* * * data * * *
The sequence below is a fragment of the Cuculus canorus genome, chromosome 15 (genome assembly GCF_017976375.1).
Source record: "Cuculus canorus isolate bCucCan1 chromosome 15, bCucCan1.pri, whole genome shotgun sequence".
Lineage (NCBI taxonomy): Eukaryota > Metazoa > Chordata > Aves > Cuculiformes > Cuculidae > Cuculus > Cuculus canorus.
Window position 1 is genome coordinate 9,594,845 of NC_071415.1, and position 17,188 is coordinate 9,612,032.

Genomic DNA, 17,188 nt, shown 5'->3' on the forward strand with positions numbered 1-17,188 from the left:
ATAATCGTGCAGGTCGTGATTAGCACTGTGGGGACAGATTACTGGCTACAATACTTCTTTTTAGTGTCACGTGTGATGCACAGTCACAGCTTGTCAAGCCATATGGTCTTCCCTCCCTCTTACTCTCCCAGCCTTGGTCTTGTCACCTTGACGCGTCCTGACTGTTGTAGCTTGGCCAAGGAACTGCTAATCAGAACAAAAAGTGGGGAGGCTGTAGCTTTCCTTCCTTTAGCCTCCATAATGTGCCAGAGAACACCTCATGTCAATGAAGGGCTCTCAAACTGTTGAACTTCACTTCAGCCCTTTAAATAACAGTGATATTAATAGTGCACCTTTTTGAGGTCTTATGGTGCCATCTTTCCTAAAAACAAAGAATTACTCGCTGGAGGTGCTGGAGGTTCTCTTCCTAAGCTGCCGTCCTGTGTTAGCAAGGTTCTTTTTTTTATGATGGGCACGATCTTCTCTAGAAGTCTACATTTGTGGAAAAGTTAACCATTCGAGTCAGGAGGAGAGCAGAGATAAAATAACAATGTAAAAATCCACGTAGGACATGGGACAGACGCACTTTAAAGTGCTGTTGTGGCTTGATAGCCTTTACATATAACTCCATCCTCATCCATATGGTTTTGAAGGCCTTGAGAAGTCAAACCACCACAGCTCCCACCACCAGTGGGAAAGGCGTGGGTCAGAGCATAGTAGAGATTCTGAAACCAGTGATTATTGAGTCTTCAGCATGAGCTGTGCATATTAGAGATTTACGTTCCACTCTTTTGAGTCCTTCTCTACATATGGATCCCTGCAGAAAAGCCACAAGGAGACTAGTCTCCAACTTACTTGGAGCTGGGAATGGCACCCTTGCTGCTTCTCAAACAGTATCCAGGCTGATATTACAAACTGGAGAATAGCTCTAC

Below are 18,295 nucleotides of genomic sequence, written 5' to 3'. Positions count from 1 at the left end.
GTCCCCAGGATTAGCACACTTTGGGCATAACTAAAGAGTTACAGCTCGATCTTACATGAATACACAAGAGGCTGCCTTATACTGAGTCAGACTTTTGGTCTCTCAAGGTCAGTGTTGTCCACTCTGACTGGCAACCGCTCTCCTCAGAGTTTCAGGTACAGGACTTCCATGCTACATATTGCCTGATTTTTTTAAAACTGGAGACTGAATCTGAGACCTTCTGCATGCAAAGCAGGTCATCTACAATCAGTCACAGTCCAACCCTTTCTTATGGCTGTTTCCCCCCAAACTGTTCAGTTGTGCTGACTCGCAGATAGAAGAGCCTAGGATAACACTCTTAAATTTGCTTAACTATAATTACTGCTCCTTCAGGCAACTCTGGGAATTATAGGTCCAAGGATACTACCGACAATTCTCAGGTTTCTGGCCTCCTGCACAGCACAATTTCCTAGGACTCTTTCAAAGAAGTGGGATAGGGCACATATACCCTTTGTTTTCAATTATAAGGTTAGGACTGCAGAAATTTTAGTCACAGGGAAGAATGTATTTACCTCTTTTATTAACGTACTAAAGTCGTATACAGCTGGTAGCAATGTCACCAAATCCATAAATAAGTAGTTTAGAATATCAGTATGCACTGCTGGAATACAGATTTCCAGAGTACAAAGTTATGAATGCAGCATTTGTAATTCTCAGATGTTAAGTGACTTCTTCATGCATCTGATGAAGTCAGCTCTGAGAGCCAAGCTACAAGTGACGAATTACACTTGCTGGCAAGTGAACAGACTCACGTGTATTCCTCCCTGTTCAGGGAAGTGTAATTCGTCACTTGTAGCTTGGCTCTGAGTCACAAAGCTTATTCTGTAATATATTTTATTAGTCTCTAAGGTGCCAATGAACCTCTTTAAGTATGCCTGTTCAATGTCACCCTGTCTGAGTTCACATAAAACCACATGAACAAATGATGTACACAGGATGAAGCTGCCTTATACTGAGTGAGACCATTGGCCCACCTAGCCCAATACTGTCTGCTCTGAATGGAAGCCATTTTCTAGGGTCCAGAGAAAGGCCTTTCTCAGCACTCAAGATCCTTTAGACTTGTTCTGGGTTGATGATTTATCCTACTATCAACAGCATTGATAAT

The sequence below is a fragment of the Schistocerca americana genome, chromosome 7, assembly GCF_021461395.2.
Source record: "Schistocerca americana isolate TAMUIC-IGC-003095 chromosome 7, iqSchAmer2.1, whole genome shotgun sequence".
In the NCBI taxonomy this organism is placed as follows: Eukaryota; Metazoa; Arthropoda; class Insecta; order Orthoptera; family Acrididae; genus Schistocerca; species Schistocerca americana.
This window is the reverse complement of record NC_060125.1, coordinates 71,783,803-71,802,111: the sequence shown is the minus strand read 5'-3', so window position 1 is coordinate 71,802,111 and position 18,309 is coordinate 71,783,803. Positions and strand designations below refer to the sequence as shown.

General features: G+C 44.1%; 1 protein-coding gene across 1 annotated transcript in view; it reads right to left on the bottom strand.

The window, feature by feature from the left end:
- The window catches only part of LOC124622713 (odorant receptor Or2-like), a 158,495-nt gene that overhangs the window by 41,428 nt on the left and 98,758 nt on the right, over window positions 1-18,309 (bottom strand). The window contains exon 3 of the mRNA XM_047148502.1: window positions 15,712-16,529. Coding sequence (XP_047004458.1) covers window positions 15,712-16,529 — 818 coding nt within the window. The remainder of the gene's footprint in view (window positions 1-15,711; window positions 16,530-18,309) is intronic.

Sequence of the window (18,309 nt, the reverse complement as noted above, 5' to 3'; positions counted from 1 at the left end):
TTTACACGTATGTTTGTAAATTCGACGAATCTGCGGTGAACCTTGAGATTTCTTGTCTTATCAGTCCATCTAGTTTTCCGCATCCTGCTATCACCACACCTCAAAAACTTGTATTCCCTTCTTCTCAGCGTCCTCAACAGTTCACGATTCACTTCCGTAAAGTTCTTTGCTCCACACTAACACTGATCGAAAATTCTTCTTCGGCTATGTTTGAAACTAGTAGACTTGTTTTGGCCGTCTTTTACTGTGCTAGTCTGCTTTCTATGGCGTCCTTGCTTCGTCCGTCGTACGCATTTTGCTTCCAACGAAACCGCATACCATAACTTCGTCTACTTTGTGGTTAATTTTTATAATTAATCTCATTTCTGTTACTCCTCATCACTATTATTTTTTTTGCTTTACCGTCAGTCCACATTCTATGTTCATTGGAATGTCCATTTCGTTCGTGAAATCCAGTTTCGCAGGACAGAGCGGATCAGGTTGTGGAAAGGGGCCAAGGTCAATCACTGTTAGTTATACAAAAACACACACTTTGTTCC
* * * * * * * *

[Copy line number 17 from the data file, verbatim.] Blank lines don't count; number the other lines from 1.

TTTACACGTATGTTTGTAAATTCGACGAATCTGCGGTGAACCTTGAGATTTCTTGTCTTATCAGTCCATCTAGTTTTCCGCATCCTGCTATCACCACACCTCAAAAACTTGTATTCCCTTCTTCTCAGCGTCCTCAACAGTTCACGATTCACTTCCGTAAAGTTCTTTGCTCCACACTAACACTGATCGAAAATTCTTCTTCGGCTATGTTTGAAACTAGTAGACTTGTTTTGGCCGTCTTTTACTGTGCTAGTCTGCTTTCTATGGCGTCCTTGCTTCGTCCGTCGTACGCATTTTGCTTCCAACGAAACCGCATACCATAACTTCGTCTACTTTGTGGTTAATTTTTATAATTAATCTCATTTCTGTTACTCCTCATCACTATTATTTTTTTTGCTTTACCGTCAGTCCACATTCTATGTTCATTGGAATGTCCATTTCGTTCGTGAAATCCAGTTTCGCAGGACAGAGCGGATCAGGTTGTGGAAAGGGGCCAAGGTCAATCACTGTTAGTTATACAAAAACACACACTTTGTTCC